Eye on the Prize

“We are all of us in the gutter, but some of us are looking at the stars”

Oscar Wilde’s Lady Windermere’s Fan

I stumbled upon this great quotation by Oscar Wilde and somehow it reminded of a much, much older poem but a Japanese-Buddhist monk named Hōnen (法然, 1133 – 1212). The poem is titled “Moonlight” which I covered here.

What Oscar Wilde says here is very profound.

In Mahayana Buddhism, the Parable of Burning House from the Lotus Sutra famously describes a similar state of affairs, and in that parable the Buddha is calling people to escape the flames to safety. Like the Moonlight poem, the Buddha calls all of us and leads us to refuge if we listen. You can also see this in the Parable of the Two Rivers.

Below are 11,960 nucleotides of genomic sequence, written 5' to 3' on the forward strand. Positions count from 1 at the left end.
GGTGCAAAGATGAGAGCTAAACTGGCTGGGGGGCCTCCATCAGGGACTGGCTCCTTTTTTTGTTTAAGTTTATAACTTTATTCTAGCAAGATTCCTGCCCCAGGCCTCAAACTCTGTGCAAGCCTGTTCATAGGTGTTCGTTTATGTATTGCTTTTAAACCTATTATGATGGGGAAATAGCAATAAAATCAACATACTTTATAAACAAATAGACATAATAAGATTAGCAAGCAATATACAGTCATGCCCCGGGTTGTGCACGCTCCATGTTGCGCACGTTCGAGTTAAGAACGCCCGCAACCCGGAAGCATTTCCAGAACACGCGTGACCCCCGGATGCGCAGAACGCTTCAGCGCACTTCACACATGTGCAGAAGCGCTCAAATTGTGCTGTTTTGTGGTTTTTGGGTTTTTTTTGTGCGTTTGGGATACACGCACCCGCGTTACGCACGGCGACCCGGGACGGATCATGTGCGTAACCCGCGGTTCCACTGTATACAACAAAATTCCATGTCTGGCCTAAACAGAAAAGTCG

In the Jodo Shinshu sect of Pure Land Buddhism, this moment of listening to the Buddha is called shinjin (信心, “true entrusting”). I like to think of it as a “come to Jesus Amida” moment: we become starkly aware of our plight, we recall Amida Buddha’s promise to rescue all beings, and respond with the nembutsu.

All of us are in the gutter in some sense or another, but we don’t have to be. As the Third Noble Truth of Buddhism states: there is a way out.

Namu Amida Butsu

Published by Doug

🎵Toss a coin to your Buddhist-Philhellenic-D&D-playing-Japanese-studying-dad-joke-telling-Trekker, O Valley of Plentyyy!🎵He/him

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